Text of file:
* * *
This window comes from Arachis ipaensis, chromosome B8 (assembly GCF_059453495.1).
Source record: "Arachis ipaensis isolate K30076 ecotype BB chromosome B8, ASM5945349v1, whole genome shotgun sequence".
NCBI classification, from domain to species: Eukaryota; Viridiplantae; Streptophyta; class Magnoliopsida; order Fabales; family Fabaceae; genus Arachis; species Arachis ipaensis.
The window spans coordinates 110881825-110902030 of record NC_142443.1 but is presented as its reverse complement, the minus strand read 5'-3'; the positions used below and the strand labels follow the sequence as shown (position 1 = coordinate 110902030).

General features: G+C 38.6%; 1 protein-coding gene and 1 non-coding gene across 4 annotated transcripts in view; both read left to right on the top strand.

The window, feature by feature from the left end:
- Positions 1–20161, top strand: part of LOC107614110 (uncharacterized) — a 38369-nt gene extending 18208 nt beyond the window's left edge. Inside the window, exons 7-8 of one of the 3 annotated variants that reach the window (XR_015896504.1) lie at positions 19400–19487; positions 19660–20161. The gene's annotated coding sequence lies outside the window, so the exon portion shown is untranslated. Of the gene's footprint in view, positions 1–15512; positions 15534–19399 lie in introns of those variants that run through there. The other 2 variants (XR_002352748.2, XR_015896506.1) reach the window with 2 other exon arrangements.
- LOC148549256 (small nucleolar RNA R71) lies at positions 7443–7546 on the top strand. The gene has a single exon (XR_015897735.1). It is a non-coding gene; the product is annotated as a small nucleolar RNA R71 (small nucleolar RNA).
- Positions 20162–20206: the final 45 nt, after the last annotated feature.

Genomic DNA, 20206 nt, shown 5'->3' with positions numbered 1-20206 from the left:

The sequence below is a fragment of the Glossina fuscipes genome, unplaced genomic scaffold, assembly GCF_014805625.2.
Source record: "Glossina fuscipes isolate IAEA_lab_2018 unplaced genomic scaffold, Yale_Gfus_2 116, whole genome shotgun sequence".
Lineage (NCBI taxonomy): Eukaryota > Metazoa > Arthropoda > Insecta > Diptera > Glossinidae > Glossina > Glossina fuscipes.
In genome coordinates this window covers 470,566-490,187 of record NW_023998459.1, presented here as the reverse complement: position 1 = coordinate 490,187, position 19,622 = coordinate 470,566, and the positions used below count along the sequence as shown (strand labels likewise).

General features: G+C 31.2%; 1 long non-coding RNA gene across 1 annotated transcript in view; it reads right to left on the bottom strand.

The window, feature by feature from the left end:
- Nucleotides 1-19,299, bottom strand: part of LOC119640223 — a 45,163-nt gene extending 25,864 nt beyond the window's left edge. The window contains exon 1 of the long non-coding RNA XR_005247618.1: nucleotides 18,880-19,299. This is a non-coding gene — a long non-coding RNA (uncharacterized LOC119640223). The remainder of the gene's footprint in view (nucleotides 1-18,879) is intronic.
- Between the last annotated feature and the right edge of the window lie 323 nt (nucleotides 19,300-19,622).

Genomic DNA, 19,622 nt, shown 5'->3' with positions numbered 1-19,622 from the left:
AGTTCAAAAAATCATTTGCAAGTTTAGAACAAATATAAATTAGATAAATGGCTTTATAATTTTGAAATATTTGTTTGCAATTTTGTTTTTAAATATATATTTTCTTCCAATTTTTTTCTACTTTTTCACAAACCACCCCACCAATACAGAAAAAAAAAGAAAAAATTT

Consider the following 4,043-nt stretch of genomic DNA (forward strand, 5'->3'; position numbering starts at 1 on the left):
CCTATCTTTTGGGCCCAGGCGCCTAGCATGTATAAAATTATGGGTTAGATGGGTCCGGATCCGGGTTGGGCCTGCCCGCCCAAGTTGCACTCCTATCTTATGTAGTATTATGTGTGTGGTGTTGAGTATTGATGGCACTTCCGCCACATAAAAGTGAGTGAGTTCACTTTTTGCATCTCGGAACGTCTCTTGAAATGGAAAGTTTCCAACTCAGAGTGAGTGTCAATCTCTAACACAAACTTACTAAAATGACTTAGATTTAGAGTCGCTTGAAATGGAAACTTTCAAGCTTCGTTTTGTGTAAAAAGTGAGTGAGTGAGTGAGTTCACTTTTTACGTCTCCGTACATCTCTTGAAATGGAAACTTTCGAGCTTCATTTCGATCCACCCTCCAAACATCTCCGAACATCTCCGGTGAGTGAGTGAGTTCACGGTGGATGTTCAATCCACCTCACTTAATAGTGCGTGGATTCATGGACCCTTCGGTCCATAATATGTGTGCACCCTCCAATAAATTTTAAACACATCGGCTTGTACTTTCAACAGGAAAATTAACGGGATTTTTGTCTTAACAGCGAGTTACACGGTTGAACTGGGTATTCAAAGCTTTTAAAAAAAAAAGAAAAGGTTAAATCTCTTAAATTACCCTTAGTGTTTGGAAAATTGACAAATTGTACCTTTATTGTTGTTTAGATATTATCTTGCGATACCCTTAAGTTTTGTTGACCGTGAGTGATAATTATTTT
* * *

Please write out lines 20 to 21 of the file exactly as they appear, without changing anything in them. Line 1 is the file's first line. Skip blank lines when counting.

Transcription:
AGTTCAAAAAATCATTTGCAAGTTTAGAACAAATATAAATTAGATAAATGGCTTTATAATTTTGAAATATTTGTTTGCAATTTTGTTTTTAAATATATATTTTCTTCCAATTTTTTTCTACTTTTTCACAAACCACCCCACCAATACAGAAAAAAAAAGAAAAAATTT

Consider the following 4,043-nt stretch of genomic DNA (forward strand, 5'->3'; position numbering starts at 1 on the left):